The top 93 board members and the executive staff of the Lutheran Church Missouri Synod (LCMS) were installed into office during a matins service on the campus of Concordia Seminary in St. Louis, Sept 18, 2004. The formal ceremony, moderated by the LCMS president Gerald Kieschnick, marked the beginning of new terms for the newly elected, re-elected or appointed Synod officers and members of the 16 boards and commissions.
"It is time for The Lutheran Church--Missouri Synod to turn the world upside down for Jesus," Kieschnick said to the leaders during his keynote address. "When do we start?”
“Well, time is short and hell is hot. The time to start is not tomorrow. The time to start is today,” he answered.
"Here's my pledge to you, the leaders of our church," Kieschnick continued. "I am going to look for ways to encourage, to inspire the people and congregations of our Synod to be ablaze for the mission. I am going to look for ways and resources to open up new mission outposts on the frontier of 21st-century America. And I am going to continue to encourage the critical-event -- one Lutheran Christian sharing the Good News with someone who does not know Jesus Christ.
"It's not a one-man job," he said. "I need your help."
Kieschnick also emphasized a strategy of evangelism where a believer reaches out to a non-believer one at a time. Dubbed, “critical event,” Kieschnick reminded the leaders that this one-on-one evangelistic outreach works.
"The critical event happens when a faith-filled believer, his or her heart set ablaze by God's Holy Spirit, tells another person of the wonderful forgiveness and life that God offers in Jesus Christ," Kieschnick said in his speech. "It happens when a Christian tells a non-Christian or a lapsed Christian or a backsliding Christian that God came in the flesh to live and die for him that he or she might be forgiven and have eternal life.
"In the early years of the church, in larger and larger concentric circles reaching out from Jerusalem, the critical event repeated itself time and time again," he continued. "Its aggregate effect would be nothing less than to turn the world upside down -- to challenge the beliefs, practices and values of the culture of the day."
According to Kieschnick, today's church faces a similar frontier, where Christians must battle a war on Islamic terrorism around the world and "culture wars" at home in the United States.
"This is our new frontier: an historically Christian nation that is fast losing its Christian moorings -- a confused nation in which many people say that Christianity is merely one ethical proposition among many, and that Jesus Christ may be a savior but not the Savior," Kieschnick said.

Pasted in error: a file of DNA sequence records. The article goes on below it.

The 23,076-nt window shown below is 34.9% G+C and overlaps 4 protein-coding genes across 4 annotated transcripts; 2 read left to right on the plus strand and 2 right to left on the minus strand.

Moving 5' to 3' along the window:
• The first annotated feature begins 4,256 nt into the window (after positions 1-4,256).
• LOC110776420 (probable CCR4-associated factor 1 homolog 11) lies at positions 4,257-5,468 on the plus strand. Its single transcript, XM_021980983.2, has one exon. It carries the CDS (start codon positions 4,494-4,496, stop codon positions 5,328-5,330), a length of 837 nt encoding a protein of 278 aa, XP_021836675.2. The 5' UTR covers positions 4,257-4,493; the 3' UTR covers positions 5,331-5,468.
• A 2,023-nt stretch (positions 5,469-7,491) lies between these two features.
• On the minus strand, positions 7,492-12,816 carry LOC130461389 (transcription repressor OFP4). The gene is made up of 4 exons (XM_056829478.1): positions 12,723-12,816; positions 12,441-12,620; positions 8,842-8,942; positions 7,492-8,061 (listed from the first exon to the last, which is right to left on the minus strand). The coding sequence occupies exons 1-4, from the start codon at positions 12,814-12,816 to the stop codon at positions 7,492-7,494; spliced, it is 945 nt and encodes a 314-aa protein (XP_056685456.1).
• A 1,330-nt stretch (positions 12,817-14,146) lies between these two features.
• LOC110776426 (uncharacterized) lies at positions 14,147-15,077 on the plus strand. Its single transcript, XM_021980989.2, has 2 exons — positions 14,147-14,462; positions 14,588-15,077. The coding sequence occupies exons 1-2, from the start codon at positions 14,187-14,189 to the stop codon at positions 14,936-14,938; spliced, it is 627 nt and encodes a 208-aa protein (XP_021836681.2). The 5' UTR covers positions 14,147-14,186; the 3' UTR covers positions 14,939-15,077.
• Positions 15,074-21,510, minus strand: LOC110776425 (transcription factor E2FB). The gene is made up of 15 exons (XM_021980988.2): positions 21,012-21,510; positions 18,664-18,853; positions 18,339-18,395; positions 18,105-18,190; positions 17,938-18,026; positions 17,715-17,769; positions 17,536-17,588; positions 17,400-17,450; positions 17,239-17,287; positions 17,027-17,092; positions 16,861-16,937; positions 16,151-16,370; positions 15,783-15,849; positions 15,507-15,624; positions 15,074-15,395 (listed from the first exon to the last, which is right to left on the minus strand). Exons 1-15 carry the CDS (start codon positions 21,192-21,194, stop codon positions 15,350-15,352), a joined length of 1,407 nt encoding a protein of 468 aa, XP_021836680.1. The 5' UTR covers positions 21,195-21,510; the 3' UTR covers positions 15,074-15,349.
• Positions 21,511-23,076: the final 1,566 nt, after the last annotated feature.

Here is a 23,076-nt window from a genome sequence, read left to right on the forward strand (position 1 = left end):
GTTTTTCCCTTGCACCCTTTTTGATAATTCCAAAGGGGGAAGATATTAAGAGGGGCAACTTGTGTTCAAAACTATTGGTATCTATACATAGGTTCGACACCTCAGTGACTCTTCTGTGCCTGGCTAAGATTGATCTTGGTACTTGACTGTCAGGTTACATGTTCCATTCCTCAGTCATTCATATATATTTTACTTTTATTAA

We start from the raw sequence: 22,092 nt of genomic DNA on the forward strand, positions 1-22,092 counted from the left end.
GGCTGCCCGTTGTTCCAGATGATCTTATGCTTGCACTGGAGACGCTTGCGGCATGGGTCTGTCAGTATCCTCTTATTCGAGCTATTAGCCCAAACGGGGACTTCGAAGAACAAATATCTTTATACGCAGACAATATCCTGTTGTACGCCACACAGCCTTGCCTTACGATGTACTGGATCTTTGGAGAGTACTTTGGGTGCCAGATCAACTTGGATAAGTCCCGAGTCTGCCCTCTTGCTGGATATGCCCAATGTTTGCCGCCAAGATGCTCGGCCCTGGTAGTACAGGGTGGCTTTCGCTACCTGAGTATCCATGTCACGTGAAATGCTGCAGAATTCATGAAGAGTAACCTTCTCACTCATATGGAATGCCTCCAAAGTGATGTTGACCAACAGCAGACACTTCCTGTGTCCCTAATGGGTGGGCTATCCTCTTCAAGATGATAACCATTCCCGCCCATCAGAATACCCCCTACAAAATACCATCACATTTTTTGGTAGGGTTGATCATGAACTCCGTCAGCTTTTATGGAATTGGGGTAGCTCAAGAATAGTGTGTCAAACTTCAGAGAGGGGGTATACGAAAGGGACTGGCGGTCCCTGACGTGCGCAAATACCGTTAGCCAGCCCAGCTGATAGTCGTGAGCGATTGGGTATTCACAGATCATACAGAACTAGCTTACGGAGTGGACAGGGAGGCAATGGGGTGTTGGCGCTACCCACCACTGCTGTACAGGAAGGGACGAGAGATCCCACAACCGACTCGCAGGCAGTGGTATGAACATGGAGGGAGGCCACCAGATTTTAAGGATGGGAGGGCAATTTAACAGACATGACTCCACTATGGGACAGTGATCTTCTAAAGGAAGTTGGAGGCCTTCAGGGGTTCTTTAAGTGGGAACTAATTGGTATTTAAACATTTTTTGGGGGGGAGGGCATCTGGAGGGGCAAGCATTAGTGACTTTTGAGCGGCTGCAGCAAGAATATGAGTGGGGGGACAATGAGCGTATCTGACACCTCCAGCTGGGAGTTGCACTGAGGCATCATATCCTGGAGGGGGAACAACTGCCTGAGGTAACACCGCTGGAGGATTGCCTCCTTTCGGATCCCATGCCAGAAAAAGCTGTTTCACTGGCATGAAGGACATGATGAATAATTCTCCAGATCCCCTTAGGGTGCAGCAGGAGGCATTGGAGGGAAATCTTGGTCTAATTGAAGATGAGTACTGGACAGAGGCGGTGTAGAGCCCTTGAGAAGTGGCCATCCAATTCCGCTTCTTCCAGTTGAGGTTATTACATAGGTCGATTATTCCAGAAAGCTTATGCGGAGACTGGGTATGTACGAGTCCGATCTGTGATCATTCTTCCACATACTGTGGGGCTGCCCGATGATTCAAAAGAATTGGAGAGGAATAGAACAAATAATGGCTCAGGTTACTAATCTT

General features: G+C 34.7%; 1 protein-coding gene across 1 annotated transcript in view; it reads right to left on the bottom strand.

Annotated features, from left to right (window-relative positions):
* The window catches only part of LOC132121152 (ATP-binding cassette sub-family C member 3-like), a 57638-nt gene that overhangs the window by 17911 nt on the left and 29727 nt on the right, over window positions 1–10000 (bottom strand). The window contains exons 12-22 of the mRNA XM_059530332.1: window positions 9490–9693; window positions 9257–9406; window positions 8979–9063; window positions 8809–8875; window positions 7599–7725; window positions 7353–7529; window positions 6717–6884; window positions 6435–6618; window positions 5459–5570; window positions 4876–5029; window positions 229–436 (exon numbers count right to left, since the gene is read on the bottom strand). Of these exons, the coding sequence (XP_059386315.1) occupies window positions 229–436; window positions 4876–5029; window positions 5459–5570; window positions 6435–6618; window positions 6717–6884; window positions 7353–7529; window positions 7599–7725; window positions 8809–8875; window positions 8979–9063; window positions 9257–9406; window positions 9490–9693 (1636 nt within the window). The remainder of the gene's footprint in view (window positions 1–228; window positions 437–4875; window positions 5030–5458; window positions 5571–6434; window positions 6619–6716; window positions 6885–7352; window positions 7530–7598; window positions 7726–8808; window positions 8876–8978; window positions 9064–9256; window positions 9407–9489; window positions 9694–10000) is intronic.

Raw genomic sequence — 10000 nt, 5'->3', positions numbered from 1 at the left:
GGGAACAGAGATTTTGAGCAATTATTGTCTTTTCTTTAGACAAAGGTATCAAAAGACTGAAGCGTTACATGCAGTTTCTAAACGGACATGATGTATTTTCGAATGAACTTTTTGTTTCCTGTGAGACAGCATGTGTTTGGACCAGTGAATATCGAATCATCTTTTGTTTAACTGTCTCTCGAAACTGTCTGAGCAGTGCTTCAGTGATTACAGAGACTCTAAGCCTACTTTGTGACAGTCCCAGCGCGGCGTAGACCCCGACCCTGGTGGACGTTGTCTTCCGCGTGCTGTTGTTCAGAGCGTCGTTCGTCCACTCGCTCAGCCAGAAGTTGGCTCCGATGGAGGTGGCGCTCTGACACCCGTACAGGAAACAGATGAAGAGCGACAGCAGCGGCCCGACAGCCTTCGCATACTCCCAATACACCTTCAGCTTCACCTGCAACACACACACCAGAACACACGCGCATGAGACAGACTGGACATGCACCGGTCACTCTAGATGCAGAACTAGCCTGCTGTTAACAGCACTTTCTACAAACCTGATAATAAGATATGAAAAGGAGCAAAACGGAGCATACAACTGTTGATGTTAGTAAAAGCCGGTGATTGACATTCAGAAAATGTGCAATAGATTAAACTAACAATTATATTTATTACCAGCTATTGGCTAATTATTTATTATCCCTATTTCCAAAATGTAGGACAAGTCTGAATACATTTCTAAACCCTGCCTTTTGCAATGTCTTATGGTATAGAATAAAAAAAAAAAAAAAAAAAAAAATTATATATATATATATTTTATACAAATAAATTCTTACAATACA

"It may be harsh and politically incorrect to say this, but say it we must: Those who don't come to faith in Jesus Christ and embrace Him as their Savior and Redeemer are on their way to eternal destruction. They are headed for the blackness of eternal night. Those aren't my words, but the words of Jesus Himself,” he continued.
"I don't want to see that happen to one single solitary person, do you?" Kieschnick asked his audience.
In addition to these external challenges, Kieschnick acknowledged the internal challenges that lie within the church leadership. During this year’s LCMS annual meeting, Kieschnick was re-elected over a contender in a tight race.
Despite "certain areas of disharmony and tension" within the denomination, Kieschnick said he believes the leadership team can work together and be unified by the vision of God.
"I want to work together with you as leaders of our Synod to change the all-too-often vitriolic nature of our synodical culture that frequently rears its downright ugly head in our midst," Kieschnick said, adding that he believes any differences can be brought to a God-pleasing resolution.
"I believe we can do this while working toward the same vision: being God's instruments in leading more souls to Christ," he said.
This vision for evangelism, said Kieschnick, is the only thing that can truly spark the flame of passion in the hearts of the leadership.
“it will take LCMS leaders and members like you ablaze with the desire to share the Good News with others,” said Kieschnick. “It will take more and more congregations not content with the status quo within their own walls but rather burning with desire to plant new churches in their communities.
"Whether we like to hear it or not, research shows that planting new churches -- establishing new mission outposts -- rather than inviting people to come into older, existing ones, is the best way of attracting new people to the church," he said.
Thus, to break this status quo, Kieschnick encouraged every Synod congregation either to establish or help another congregation to establish one new "mission outpost." He noted that one "national goal" adopted by this year's Synod convention for the Ablaze! initiative is to start 2,000 new congregations by 2017, the 500th anniversary of the Lutheran Reformation.
"Now is the time to establish 2,000 mission outposts on the new frontier," Kieschnick told the Synod leaders. "Now is the time to multiply the critical event 100 million times. Now is the time to come together as a band of brothers and sisters in one mission, with one message, as one people.
"Brothers and sisters in Christ, that Christ Jesus, our Lord and Savior, is calling," he said. He received a standing ovation as he concluded, "Evangelically, faithfully, with great conviction and singleness of purpose, I invite you: Will you follow Him with me?"